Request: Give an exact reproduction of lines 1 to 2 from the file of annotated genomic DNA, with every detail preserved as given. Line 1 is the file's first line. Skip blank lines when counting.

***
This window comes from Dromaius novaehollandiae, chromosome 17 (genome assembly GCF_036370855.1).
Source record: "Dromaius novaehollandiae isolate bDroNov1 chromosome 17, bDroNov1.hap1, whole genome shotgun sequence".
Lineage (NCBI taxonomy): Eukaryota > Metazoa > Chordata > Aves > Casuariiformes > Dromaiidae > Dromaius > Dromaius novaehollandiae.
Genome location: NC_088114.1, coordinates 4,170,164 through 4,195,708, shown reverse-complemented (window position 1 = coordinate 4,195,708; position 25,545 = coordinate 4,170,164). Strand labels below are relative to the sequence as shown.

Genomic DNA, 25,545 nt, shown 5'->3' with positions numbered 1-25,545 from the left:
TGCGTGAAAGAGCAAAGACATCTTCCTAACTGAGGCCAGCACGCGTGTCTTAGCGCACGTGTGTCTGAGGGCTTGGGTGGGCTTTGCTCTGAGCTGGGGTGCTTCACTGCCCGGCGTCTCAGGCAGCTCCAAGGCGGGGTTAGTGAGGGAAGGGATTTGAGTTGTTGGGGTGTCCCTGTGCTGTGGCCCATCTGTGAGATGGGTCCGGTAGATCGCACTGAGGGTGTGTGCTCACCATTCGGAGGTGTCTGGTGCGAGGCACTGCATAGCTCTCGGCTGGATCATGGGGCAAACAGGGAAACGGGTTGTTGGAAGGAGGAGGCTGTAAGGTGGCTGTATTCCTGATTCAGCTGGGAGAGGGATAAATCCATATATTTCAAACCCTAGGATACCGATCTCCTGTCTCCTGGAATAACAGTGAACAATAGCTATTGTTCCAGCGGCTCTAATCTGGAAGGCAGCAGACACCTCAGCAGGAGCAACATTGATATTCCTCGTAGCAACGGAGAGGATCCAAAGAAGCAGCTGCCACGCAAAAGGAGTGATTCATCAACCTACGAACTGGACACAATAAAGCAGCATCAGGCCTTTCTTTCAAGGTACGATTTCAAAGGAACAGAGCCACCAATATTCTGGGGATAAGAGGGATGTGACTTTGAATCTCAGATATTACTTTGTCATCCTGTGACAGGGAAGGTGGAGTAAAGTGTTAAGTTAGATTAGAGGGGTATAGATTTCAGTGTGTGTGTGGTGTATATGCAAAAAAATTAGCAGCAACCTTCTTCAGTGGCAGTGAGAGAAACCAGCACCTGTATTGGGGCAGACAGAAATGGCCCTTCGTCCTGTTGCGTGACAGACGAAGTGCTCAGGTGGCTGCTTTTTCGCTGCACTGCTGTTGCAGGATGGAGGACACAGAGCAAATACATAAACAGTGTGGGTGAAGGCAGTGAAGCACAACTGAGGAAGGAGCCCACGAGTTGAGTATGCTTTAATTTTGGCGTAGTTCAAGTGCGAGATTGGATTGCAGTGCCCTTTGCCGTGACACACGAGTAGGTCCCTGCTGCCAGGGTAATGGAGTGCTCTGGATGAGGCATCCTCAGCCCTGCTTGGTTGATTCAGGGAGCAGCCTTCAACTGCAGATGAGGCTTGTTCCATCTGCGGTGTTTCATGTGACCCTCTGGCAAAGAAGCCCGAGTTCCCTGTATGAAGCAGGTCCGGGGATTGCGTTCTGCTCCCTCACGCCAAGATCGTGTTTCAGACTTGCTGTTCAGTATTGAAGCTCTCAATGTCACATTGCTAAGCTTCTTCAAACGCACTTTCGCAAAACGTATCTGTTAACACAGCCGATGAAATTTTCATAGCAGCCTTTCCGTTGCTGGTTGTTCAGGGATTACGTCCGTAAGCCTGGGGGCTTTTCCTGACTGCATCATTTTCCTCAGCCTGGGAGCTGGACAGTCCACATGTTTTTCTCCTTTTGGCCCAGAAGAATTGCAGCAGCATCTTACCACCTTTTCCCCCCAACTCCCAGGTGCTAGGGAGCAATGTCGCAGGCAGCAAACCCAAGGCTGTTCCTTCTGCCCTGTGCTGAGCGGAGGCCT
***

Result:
This window comes from Dromaius novaehollandiae, chromosome 17 (genome assembly GCF_036370855.1).
Source record: "Dromaius novaehollandiae isolate bDroNov1 chromosome 17, bDroNov1.hap1, whole genome shotgun sequence".